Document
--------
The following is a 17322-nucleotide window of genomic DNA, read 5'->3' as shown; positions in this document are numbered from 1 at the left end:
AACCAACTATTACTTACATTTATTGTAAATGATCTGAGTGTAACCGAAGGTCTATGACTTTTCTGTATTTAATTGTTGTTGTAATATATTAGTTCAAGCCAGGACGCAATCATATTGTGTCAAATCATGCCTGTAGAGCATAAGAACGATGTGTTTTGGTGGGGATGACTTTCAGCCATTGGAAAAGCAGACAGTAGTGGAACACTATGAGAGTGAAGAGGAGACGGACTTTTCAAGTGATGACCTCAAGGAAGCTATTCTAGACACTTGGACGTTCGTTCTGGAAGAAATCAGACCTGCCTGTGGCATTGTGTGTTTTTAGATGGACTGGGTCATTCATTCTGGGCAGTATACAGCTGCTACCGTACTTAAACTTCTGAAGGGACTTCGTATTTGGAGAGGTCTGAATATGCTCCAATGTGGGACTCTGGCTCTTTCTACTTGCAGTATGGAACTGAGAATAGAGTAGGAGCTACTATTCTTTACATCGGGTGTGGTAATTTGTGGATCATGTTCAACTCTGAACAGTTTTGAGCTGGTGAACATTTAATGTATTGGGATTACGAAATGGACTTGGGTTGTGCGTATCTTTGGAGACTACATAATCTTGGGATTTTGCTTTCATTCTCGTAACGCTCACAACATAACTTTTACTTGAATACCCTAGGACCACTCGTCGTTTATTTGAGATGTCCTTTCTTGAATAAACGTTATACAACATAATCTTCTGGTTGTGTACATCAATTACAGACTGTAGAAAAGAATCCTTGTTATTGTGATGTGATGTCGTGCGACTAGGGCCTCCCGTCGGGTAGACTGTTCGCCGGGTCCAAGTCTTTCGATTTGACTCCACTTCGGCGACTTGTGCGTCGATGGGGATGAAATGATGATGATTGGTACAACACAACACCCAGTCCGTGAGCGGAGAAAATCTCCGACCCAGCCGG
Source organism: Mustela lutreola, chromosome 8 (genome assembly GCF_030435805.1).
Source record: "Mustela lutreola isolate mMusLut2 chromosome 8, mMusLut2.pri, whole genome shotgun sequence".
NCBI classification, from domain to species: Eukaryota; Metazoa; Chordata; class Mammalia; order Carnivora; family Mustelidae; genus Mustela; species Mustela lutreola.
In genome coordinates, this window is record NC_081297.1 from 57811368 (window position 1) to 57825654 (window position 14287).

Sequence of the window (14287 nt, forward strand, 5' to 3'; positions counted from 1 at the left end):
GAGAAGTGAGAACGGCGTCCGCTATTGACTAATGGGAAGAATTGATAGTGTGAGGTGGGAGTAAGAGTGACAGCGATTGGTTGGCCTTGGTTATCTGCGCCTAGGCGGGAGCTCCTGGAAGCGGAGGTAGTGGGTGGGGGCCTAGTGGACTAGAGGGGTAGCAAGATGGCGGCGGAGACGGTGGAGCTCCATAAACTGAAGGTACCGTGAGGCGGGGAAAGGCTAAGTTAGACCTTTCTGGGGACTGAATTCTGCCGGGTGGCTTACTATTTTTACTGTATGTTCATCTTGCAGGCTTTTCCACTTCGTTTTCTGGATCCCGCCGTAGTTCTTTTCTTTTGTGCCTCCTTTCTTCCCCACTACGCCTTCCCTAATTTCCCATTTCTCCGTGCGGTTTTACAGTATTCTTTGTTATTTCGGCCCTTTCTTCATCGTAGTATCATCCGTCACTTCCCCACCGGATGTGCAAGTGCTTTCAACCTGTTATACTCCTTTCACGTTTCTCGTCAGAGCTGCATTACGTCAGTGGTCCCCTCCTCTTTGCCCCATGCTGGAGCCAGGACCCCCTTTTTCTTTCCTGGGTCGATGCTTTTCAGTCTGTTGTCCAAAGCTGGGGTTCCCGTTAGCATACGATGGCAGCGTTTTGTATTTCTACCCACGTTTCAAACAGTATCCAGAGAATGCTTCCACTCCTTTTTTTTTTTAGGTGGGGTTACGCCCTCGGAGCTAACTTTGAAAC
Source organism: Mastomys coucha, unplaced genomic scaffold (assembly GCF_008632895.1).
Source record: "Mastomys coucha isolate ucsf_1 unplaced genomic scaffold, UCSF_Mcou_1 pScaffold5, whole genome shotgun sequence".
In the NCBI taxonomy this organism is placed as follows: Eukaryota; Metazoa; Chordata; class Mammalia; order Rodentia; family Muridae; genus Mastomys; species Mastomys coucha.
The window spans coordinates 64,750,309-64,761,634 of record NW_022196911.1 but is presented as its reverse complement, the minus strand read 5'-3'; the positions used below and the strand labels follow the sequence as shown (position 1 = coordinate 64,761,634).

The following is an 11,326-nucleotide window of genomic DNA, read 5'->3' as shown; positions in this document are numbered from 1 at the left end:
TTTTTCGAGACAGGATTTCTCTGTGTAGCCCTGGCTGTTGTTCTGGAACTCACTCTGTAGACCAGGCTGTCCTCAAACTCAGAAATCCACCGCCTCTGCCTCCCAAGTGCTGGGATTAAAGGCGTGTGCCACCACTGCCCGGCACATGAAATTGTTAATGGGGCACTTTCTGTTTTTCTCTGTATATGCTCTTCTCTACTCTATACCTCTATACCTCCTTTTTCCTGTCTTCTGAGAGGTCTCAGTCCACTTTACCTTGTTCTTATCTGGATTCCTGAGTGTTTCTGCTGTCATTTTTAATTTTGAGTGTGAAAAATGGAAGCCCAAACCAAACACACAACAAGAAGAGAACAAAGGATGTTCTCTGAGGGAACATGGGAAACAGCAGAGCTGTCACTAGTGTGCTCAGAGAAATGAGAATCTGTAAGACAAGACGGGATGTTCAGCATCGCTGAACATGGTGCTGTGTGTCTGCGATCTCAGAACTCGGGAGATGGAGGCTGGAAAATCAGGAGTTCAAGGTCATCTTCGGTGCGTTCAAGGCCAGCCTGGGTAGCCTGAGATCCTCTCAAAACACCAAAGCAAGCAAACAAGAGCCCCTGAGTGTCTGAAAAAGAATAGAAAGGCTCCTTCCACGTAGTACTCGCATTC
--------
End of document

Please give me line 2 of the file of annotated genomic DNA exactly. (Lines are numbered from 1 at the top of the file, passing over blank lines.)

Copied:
AACCAACTATTACTTACATTTATTGTAAATGATCTGAGTGTAACCGAAGGTCTATGACTTTTCTGTATTTAATTGTTGTTGTAATATATTAGTTCAAGCCAGGACGCAATCATATTGTGTCAAATCATGCCTGTAGAGCATAAGAACGATGTGTTTTGGTGGGGATGACTTTCAGCCATTGGAAAAGCAGACAGTAGTGGAACACTATGAGAGTGAAGAGGAGACGGACTTTTCAAGTGATGACCTCAAGGAAGCTATTCTAGACACTTGGACGTTCGTTCTGGAAGAAATCAGACCTGCCTGTGGCATTGTGTGTTTTTAGATGGACTGGGTCATTCATTCTGGGCAGTATACAGCTGCTACCGTACTTAAACTTCTGAAGGGACTTCGTATTTGGAGAGGTCTGAATATGCTCCAATGTGGGACTCTGGCTCTTTCTACTTGCAGTATGGAACTGAGAATAGAGTAGGAGCTACTATTCTTTACATCGGGTGTGGTAATTTGTGGATCATGTTCAACTCTGAACAGTTTTGAGCTGGTGAACATTTAATGTATTGGGATTACGAAATGGACTTGGGTTGTGCGTATCTTTGGAGACTACATAATCTTGGGATTTTGCTTTCATTCTCGTAACGCTCACAACATAACTTTTACTTGAATACCCTAGGACCACTCGTCGTTTATTTGAGATGTCCTTTCTTGAATAAACGTTATACAACATAATCTTCTGGTTGTGTACATCAATTACAGACTGTAGAAAAGAATCCTTGTTATTGTGATGTGATGTCGTGCGACTAGGGCCTCCCGTCGGGTAGACTGTTCGCCGGGTCCAAGTCTTTCGATTTGACTCCACTTCGGCGACTTGTGCGTCGATGGGGATGAAATGATGATGATTGGTACAACACAACACCCAGTCCGTGAGCGGAGAAAATCTCCGACCCAGCCGG